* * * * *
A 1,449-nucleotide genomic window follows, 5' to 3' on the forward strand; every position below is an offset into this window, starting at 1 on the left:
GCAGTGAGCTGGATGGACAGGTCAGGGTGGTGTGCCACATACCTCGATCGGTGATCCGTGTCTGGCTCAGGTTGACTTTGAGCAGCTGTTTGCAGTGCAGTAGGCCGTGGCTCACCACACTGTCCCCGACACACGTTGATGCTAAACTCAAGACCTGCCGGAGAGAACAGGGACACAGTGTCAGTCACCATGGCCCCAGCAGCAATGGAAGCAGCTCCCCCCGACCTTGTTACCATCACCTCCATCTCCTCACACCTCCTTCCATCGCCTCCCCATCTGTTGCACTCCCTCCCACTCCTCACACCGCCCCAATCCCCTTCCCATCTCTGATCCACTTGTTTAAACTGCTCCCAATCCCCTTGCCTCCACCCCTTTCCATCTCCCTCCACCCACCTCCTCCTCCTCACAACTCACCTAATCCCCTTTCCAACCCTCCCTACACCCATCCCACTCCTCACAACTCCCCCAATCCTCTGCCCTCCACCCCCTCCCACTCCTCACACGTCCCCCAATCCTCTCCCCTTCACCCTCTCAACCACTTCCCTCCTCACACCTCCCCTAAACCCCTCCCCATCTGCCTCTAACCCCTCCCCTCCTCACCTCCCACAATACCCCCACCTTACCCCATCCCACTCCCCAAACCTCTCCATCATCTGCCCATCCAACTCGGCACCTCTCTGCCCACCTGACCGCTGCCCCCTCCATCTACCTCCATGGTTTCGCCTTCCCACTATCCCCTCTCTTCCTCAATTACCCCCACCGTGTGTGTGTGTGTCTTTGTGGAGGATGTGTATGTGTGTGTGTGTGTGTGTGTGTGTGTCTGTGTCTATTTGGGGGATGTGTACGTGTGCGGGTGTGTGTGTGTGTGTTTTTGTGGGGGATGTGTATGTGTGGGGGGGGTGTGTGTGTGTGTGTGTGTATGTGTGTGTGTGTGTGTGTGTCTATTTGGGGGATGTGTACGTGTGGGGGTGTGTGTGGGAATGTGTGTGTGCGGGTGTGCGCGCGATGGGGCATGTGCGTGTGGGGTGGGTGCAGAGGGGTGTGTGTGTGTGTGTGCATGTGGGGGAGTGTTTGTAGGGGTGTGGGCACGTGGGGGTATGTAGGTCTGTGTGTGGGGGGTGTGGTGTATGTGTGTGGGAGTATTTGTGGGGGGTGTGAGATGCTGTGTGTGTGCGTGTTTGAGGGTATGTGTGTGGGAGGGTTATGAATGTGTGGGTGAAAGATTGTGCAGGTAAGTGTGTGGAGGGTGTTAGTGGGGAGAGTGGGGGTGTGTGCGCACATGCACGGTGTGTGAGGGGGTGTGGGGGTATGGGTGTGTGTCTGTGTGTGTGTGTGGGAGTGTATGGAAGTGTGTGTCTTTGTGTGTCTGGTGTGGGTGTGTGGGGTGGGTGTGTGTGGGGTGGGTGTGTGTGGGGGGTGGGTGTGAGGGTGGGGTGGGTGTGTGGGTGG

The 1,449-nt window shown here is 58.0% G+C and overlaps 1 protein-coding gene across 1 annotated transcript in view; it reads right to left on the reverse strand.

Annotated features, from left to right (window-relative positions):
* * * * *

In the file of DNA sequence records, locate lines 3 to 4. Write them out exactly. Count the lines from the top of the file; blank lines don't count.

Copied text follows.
The 1,449-nt window shown here is 58.0% G+C and overlaps 1 protein-coding gene across 1 annotated transcript in view; it reads right to left on the reverse strand.

Annotated features, from left to right (window-relative positions):